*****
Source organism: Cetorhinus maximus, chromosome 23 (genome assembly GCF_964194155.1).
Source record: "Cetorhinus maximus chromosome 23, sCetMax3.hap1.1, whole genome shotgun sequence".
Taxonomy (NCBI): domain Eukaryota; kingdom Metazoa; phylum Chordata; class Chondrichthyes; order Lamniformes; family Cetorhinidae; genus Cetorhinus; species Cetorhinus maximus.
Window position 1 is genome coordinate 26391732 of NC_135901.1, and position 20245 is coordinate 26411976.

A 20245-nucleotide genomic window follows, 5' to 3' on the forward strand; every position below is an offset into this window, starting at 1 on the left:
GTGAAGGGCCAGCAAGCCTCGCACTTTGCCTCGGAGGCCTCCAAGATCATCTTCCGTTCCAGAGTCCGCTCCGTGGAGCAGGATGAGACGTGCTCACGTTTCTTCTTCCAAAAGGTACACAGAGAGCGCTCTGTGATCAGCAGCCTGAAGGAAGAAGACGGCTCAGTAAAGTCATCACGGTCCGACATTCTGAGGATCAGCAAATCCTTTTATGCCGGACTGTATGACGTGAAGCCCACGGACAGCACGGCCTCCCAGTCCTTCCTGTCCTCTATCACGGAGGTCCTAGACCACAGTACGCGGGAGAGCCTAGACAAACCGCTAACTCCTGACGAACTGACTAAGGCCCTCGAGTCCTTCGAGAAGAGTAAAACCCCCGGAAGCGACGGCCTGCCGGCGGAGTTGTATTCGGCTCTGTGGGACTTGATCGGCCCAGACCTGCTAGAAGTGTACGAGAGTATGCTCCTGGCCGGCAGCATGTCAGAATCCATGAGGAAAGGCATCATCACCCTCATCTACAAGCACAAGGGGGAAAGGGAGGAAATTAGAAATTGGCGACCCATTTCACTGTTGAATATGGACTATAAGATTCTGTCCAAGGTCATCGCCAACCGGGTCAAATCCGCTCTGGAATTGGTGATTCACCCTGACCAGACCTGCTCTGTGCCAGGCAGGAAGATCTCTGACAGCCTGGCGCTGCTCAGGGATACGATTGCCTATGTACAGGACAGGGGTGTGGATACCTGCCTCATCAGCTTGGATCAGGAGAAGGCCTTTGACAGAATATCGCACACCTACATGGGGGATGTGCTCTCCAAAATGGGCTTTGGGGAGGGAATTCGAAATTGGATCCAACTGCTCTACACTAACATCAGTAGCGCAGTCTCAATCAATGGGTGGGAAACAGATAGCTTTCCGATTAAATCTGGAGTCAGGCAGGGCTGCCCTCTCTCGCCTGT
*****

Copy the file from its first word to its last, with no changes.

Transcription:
Source organism: Cetorhinus maximus, chromosome 23 (genome assembly GCF_964194155.1).
Source record: "Cetorhinus maximus chromosome 23, sCetMax3.hap1.1, whole genome shotgun sequence".
Taxonomy (NCBI): domain Eukaryota; kingdom Metazoa; phylum Chordata; class Chondrichthyes; order Lamniformes; family Cetorhinidae; genus Cetorhinus; species Cetorhinus maximus.
Window position 1 is genome coordinate 26391732 of NC_135901.1, and position 20245 is coordinate 26411976.

A 20245-nucleotide genomic window follows, 5' to 3' on the forward strand; every position below is an offset into this window, starting at 1 on the left:
GTGAAGGGCCAGCAAGCCTCGCACTTTGCCTCGGAGGCCTCCAAGATCATCTTCCGTTCCAGAGTCCGCTCCGTGGAGCAGGATGAGACGTGCTCACGTTTCTTCTTCCAAAAGGTACACAGAGAGCGCTCTGTGATCAGCAGCCTGAAGGAAGAAGACGGCTCAGTAAAGTCATCACGGTCCGACATTCTGAGGATCAGCAAATCCTTTTATGCCGGACTGTATGACGTGAAGCCCACGGACAGCACGGCCTCCCAGTCCTTCCTGTCCTCTATCACGGAGGTCCTAGACCACAGTACGCGGGAGAGCCTAGACAAACCGCTAACTCCTGACGAACTGACTAAGGCCCTCGAGTCCTTCGAGAAGAGTAAAACCCCCGGAAGCGACGGCCTGCCGGCGGAGTTGTATTCGGCTCTGTGGGACTTGATCGGCCCAGACCTGCTAGAAGTGTACGAGAGTATGCTCCTGGCCGGCAGCATGTCAGAATCCATGAGGAAAGGCATCATCACCCTCATCTACAAGCACAAGGGGGAAAGGGAGGAAATTAGAAATTGGCGACCCATTTCACTGTTGAATATGGACTATAAGATTCTGTCCAAGGTCATCGCCAACCGGGTCAAATCCGCTCTGGAATTGGTGATTCACCCTGACCAGACCTGCTCTGTGCCAGGCAGGAAGATCTCTGACAGCCTGGCGCTGCTCAGGGATACGATTGCCTATGTACAGGACAGGGGTGTGGATACCTGCCTCATCAGCTTGGATCAGGAGAAGGCCTTTGACAGAATATCGCACACCTACATGGGGGATGTGCTCTCCAAAATGGGCTTTGGGGAGGGAATTCGAAATTGGATCCAACTGCTCTACACTAACATCAGTAGCGCAGTCTCAATCAATGGGTGGGAAACAGATAGCTTTCCGATTAAATCTGGAGTCAGGCAGGGCTGCCCTCTCTCGCCTGT